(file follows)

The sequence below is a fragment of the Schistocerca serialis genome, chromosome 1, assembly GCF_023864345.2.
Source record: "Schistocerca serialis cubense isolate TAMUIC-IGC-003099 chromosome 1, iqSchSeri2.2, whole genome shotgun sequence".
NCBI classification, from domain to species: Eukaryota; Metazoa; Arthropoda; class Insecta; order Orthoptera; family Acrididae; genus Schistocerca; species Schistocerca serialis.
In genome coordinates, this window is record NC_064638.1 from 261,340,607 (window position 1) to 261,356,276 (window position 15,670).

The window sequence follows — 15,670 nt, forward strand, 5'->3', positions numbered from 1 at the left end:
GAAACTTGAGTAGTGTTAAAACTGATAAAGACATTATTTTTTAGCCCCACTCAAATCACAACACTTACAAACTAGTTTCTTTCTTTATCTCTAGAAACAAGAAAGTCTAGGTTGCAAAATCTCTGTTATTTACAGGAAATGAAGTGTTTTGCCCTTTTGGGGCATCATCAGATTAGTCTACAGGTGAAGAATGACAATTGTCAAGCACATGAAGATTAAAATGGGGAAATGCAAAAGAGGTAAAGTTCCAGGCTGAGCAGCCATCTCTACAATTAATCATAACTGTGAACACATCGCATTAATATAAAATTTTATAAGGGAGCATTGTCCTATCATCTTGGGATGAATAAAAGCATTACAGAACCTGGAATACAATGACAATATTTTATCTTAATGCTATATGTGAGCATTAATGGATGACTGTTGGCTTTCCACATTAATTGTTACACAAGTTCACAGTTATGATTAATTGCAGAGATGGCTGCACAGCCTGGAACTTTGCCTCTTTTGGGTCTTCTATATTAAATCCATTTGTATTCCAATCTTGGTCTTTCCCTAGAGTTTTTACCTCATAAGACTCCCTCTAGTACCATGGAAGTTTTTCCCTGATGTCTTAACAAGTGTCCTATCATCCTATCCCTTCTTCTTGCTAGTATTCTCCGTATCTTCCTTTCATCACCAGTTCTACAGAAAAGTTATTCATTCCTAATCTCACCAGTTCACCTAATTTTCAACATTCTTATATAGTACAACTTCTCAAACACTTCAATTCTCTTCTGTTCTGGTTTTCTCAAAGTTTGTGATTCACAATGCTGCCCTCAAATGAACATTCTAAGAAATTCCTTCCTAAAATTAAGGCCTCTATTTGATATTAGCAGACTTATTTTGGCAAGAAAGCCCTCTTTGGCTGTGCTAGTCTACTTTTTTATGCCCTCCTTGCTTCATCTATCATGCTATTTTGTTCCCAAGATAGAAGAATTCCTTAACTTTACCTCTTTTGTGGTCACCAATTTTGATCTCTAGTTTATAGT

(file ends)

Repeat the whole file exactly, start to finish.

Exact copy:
The sequence below is a fragment of the Schistocerca serialis genome, chromosome 1, assembly GCF_023864345.2.
Source record: "Schistocerca serialis cubense isolate TAMUIC-IGC-003099 chromosome 1, iqSchSeri2.2, whole genome shotgun sequence".
NCBI classification, from domain to species: Eukaryota; Metazoa; Arthropoda; class Insecta; order Orthoptera; family Acrididae; genus Schistocerca; species Schistocerca serialis.
In genome coordinates, this window is record NC_064638.1 from 261,340,607 (window position 1) to 261,356,276 (window position 15,670).

The window sequence follows — 15,670 nt, forward strand, 5'->3', positions numbered from 1 at the left end:
GAAACTTGAGTAGTGTTAAAACTGATAAAGACATTATTTTTTAGCCCCACTCAAATCACAACACTTACAAACTAGTTTCTTTCTTTATCTCTAGAAACAAGAAAGTCTAGGTTGCAAAATCTCTGTTATTTACAGGAAATGAAGTGTTTTGCCCTTTTGGGGCATCATCAGATTAGTCTACAGGTGAAGAATGACAATTGTCAAGCACATGAAGATTAAAATGGGGAAATGCAAAAGAGGTAAAGTTCCAGGCTGAGCAGCCATCTCTACAATTAATCATAACTGTGAACACATCGCATTAATATAAAATTTTATAAGGGAGCATTGTCCTATCATCTTGGGATGAATAAAAGCATTACAGAACCTGGAATACAATGACAATATTTTATCTTAATGCTATATGTGAGCATTAATGGATGACTGTTGGCTTTCCACATTAATTGTTACACAAGTTCACAGTTATGATTAATTGCAGAGATGGCTGCACAGCCTGGAACTTTGCCTCTTTTGGGTCTTCTATATTAAATCCATTTGTATTCCAATCTTGGTCTTTCCCTAGAGTTTTTACCTCATAAGACTCCCTCTAGTACCATGGAAGTTTTTCCCTGATGTCTTAACAAGTGTCCTATCATCCTATCCCTTCTTCTTGCTAGTATTCTCCGTATCTTCCTTTCATCACCAGTTCTACAGAAAAGTTATTCATTCCTAATCTCACCAGTTCACCTAATTTTCAACATTCTTATATAGTACAACTTCTCAAACACTTCAATTCTCTTCTGTTCTGGTTTTCTCAAAGTTTGTGATTCACAATGCTGCCCTCAAATGAACATTCTAAGAAATTCCTTCCTAAAATTAAGGCCTCTATTTGATATTAGCAGACTTATTTTGGCAAGAAAGCCCTCTTTGGCTGTGCTAGTCTACTTTTTTATGCCCTCCTTGCTTCATCTATCATGCTATTTTGTTCCCAAGATAGAAGAATTCCTTAACTTTACCTCTTTTGTGGTCACCAATTTTGATCTCTAGTTTATAGT